The Future Amidst Change: Connected, Collaborative and Creative

The Future Amidst Change: Connected, Collaborative and Creative

The last two years have been unsettling in multiple ways and—in view of Russia’s recent invasion of Ukraine—more changes could be around the corner. It seems we will need to reconsider daily routines, business practices and long-term expectations on a regular basis. What the future holds is a toss-up obviously, but long-term trends are becoming apparent. Which aspects of today’s workplace are likely to stay the same—or alternatively—change in the years ahead? Which skill sets are in demand and growing? Let’s consider the possibilities…

Remote Work Comes Out of the Shadows

As millions of employees across the globe hunkered down at home to work due to stay-at-home orders, the number of online collaboration tools exploded to meet the need. The platform Zoom was downloaded 450 million times in 2020. What was surprising was that after a period of adjustment, many employers made the pleasant discovery that with adequate preparation and the right set of conditions, online meetings could ACTUALLY work. Work could get done and—to everyone’s surprise—new levels of productivity could even be achieved. Online collaborative platforms will continue to grow, offer additional services, and become more specialized as work teams continue to convene online in the months and years to come.

Whether remote work is feasible or not depends on several factors, the main criterion being the character of work responsibilities. But remote work is undoubtedly in the future mix of acceptable arrangements. More and more employers are willing to judge employees on job performance, not whether they are physically at the office.

Tech Tools Chip Away at Routine Tasks

Technology continues to grow more sophisticated and offer an ever-broadening array of tools. However, contrary to what many have feared, instead of replacing employees, technology is more likely to take over a task—routine engineering calculations, for example—rather than the higher-level, nuanced analysis often required of professionals. Much like the time-efficient services of a highly skilled personal assistant, the best use of technology complements what we do. It is quick to learn and adapt to ways that works best for us. Even with all the strides that have been made so far with AI and machine learning, robots are still far from making complex decisions. Andrew MacAfee of MIT points out that “machines are demonstrating skills that they never had before.” This is true, but machines are still far from being human. Let’s keep it that way for a while.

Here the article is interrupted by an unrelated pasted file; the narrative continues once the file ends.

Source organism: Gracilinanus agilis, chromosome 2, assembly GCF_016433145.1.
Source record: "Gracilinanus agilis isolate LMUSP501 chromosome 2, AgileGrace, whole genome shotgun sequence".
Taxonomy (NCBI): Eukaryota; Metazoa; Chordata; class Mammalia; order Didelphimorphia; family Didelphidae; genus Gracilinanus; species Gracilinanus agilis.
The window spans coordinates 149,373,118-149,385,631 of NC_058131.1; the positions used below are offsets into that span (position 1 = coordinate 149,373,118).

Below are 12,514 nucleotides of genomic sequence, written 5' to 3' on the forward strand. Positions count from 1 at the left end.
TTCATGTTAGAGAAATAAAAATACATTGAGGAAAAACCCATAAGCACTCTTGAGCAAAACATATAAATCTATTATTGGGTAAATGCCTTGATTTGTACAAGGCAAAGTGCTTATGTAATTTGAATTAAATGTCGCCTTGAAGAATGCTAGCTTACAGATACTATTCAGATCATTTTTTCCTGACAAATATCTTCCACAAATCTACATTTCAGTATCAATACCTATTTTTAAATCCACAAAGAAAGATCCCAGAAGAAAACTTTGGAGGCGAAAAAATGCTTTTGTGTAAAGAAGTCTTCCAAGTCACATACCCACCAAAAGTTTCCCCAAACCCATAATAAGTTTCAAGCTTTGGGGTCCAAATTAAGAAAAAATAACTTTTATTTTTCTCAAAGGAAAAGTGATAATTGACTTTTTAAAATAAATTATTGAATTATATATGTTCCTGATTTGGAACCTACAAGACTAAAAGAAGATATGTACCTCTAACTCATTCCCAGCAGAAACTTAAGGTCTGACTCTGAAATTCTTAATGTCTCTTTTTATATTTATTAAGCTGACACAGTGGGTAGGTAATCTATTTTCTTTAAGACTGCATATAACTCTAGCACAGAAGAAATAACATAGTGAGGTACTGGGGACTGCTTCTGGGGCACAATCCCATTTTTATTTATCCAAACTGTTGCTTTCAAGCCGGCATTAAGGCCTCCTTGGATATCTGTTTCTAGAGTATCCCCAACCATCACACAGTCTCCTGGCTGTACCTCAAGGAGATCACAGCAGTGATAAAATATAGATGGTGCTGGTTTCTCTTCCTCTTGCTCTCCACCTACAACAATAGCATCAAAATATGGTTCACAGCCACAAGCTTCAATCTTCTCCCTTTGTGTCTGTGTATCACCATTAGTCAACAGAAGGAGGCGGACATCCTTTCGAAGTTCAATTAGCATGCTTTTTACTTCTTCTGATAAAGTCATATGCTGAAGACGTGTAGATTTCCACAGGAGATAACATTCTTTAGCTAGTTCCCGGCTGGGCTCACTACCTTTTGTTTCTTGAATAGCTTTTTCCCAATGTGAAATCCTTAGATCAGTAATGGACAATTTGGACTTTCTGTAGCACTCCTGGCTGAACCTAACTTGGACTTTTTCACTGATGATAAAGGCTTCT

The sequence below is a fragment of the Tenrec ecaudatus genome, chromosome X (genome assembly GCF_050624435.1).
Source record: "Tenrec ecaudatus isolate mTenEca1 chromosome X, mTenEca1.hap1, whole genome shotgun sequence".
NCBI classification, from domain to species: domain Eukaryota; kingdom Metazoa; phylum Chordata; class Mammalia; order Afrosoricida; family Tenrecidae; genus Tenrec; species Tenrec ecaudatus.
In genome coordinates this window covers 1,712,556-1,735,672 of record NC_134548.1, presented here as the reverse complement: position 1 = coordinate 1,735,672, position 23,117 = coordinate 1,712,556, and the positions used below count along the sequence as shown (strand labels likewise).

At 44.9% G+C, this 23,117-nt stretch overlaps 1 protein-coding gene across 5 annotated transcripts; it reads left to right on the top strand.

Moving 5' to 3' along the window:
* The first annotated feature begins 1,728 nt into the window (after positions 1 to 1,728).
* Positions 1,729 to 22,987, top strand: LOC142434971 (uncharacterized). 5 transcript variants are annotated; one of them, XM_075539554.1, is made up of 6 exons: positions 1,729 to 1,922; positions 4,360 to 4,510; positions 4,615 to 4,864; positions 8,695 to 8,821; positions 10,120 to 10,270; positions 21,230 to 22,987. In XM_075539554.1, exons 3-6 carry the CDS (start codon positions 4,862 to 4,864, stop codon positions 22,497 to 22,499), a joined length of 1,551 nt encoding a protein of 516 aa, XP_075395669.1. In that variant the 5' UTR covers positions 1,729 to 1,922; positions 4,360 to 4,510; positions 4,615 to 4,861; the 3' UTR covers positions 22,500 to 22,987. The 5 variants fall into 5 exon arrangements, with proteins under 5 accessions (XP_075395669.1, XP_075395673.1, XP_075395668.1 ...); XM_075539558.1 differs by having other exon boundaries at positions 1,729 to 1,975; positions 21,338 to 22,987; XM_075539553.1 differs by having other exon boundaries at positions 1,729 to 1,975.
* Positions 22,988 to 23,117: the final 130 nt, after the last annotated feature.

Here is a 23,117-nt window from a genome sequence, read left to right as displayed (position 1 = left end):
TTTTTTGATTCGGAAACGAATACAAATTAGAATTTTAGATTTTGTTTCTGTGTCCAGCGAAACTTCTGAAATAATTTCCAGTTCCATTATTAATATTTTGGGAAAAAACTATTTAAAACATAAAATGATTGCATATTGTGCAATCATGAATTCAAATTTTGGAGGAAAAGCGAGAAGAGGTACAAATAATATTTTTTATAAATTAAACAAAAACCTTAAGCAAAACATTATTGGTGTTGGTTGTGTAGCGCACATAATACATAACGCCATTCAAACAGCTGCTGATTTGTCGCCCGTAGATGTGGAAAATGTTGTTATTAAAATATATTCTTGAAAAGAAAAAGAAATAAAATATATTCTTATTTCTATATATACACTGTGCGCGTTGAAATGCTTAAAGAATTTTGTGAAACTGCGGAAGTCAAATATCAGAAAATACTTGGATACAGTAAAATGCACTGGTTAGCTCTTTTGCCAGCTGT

Collaborate, Lead and Adapt—Skills that Are More Important Than Ever

As employees move to remote workstations, the emphasis on teamwork and “people” skills accelerates. In fact, excellent communication and interpersonal skills become non-negotiables in the years ahead. Collaboration between individuals, teams and departments is how the best companies work and will continue to work in years to come. Automation and remote workstations may increase within a company, but so too does the need for invaluable “people” skills.

The pandemic managed to shock us into reevaluating our routines. Above all, the adaptive talents of our employees are more important than ever. “Upskilling” is a very real and relevant talent. If the future is anything like the recent past, circumstances can change quickly, and job positions can change with them. The best employees are the ones that are quick to adapt—and lead if necessary—in a way Mike Walsh of MIT refers to as “cognitive flexibility.” The rapidity with which global economies were affected by the pandemic meant the most valuable employees were the ones that were creative, quick to act, and quick to develop or draw on skills essential for that unique moment.

In the future we will likely move away from fixed roles and learn to develop skill sets and mind sets and to think as groups, maximizing the combined resources of a team. As important as the individual spirit is, the team rules.

The Business of Building Engineering Software

Building Engineering Software

The Business of Building Engineering Software

Four Ways the Cloud Gives Us an Edge